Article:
With a huge thanks to the wonderful folks at the White Rock Museum and Archives and Burnaby Public Library, I'm happy to be able to share the story of a wonderful Canadian figure skater who has somewhat 'fallen through the cracks' of history!
The son of Gladys (Rogers) and John Arthur Wickson, Ralph Roger John Wickson was born May 2, 1927 in Vancouver, British Columbia. He spent much of his childhood in Winnipeg, where his father's parents lived. It was in Manitoba that he and his younger brother Malcolm took up figure skating. It wasn't until the family moved back to British Columbia when his father started working for the government that they really began taking the sport seriously.
Roger performing a backbend cantilever in 1941. Photo courtesy "Skating" magazine.
Under the tutelage of Canadian Champion Mary Rose Thacker, the Wickson boys represented a steady stream of British Columbia skating clubs throughout their careers - Connaught, University Hill, Vancouver and Kerrisdale among them. Their father, an avid sportsman who served as secretary of the James Bay Athletic Association, was one of the founders of the latter club. John Arthur Wickson and his brother Gordon (Roger's uncle) were also part of the group of westerners that formed the first section in Canada in 1947 - the Western Canada Section of the CFSA.
Ross Smith, Barbara Ann Scott, Sheila Smith, Suzanne Thouin and Roger Wickson with their trophies at the 1944 Canadian Championships in Toronto. Photo courtesy "Skating" magazine.
After winning the Connaught senior men's club title in 1941 and the 1944 Canadian junior men's title and the bronze medal in the senior men's event at the 1946 Canadian Championships in Toronto, Roger made history at the first Western Canada Sectional Championships, held January 15 and 16, 1947 at the Wascana Figure Skating in Regina, winning the senior men's event and becoming the first skater from his club to hold a senior men's Sectional title. During this period, he was also a member of the Connaught Figure Skating Club's championship four.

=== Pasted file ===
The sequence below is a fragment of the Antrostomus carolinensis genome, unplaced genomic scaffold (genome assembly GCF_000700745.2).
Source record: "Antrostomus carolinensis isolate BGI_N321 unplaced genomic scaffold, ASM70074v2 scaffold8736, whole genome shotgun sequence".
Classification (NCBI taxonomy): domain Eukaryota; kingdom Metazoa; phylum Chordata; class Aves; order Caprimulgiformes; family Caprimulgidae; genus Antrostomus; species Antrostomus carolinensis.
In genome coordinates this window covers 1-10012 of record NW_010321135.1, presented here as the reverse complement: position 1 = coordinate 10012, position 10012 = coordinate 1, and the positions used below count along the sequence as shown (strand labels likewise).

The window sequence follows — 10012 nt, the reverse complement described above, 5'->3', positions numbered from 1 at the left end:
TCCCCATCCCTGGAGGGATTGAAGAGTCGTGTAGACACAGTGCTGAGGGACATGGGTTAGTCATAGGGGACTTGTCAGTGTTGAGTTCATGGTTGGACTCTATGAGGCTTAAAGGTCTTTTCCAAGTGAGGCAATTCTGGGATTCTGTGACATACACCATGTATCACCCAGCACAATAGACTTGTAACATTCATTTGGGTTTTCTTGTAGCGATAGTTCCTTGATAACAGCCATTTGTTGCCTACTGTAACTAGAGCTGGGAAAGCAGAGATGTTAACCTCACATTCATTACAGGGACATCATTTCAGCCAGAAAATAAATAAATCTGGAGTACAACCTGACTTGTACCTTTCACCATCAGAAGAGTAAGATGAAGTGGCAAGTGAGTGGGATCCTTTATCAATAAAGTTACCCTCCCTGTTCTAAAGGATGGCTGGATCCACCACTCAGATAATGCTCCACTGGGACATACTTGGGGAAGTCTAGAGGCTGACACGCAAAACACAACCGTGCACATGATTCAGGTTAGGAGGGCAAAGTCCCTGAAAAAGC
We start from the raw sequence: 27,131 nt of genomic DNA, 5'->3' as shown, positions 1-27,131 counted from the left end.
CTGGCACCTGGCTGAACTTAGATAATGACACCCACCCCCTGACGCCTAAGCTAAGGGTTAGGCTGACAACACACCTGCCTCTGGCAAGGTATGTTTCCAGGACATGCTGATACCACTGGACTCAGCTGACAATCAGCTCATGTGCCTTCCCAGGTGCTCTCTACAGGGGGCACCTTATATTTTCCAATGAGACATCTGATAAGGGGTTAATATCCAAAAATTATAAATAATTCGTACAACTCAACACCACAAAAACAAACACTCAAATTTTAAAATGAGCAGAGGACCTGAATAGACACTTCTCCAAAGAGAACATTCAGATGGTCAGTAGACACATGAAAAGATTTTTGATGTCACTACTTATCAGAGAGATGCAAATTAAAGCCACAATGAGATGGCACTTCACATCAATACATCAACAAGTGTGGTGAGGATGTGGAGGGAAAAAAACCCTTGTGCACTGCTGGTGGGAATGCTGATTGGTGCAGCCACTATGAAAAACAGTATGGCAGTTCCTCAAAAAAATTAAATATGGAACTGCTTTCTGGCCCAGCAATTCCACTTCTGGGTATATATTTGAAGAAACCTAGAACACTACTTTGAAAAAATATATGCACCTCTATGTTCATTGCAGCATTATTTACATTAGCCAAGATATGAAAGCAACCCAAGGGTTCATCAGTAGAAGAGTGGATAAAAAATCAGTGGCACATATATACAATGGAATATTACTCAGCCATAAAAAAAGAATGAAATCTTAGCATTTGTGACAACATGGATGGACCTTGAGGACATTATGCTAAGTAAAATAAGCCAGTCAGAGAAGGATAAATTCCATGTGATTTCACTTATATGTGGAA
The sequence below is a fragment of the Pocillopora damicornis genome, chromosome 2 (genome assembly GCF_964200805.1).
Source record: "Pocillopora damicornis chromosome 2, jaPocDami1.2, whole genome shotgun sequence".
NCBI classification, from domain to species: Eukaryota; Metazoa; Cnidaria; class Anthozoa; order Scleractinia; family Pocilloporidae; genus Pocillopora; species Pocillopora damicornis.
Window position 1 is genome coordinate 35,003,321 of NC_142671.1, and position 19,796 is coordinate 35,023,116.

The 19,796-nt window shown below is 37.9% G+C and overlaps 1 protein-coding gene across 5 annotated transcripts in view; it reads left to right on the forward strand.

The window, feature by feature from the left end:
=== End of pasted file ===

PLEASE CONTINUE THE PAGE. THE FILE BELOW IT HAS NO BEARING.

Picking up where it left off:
After finishing second at the 1948 Canadian Championships behind Wally Distelmeyer, twenty one year old Roger made history again at the 1949 Canadian Championships. In front of a crowd of nine hundred spectators at the Minto Skating Club, he became the first man from British Columbia to claim a Canadian senior men's title. Described as a "dark horse" winner by the press though he was a perennial (and often unopposed) champion at the Western Sectionals, he was largely unheralded in the Ontario and Quebec skating communities who largely controlled the sport at the time.
Left: Roger Wickson and Suzanne Morrow at the 1949 Canadian Championships. Right: Roger Wickson, Barbara Gratton, Suzanne Morrow and Peter Firstbrook at the 1950 Canadian Championships. Photo courtesy "Skating" magazine.
At the 1949 North American Championships in Philadelphia, Roger finished fourth behind a trio of Americans - Dick Button, Jimmy Grogan and Hayes Alan Jenkins. The following year, he moved up from second after the school figures behind another British Columbian skater, Bill Lewis, to defend his Canadian title.
Mary Rose Thacker and Roger Wickson at the 1950 Canadian Championships. Photo courtesy Hamilton Public Library.
Artray Studio photo of Roger Wickson boarding a flight for England in 1950. VPL access number: 84467A. Photo courtesy Vancouver Public Library.
Seven years after his father's death, Roger returned to competitive figure skating at the age of thirty two, teaming up with two young Capilano Winter Club skaters - Nancy Paulson and Vivian Percival - in an attempt to reinvent himself as an ice dancer. Reinvent perhaps is not the best word, as Roger and June Hockley had competed in the Waltz and Tenstep competitions at the Canadian Championships in 1950, but finished dead last. Roger and Vivian fared slightly better, claiming the bronze medal in the Silver (junior) dance competition at the 1960 Canadian Championships, and then Roger promptly retired from skating again. He settled in Vancouver and managed a building supply company. He never married, passing away of a heart attack on June 6, 1985 in Crescent Beach, British Columbia at the age of fifty eight. He may not be one of Canada's most remembered men's champions, but he certainly did a great deal to put British Columbian skating on the map.
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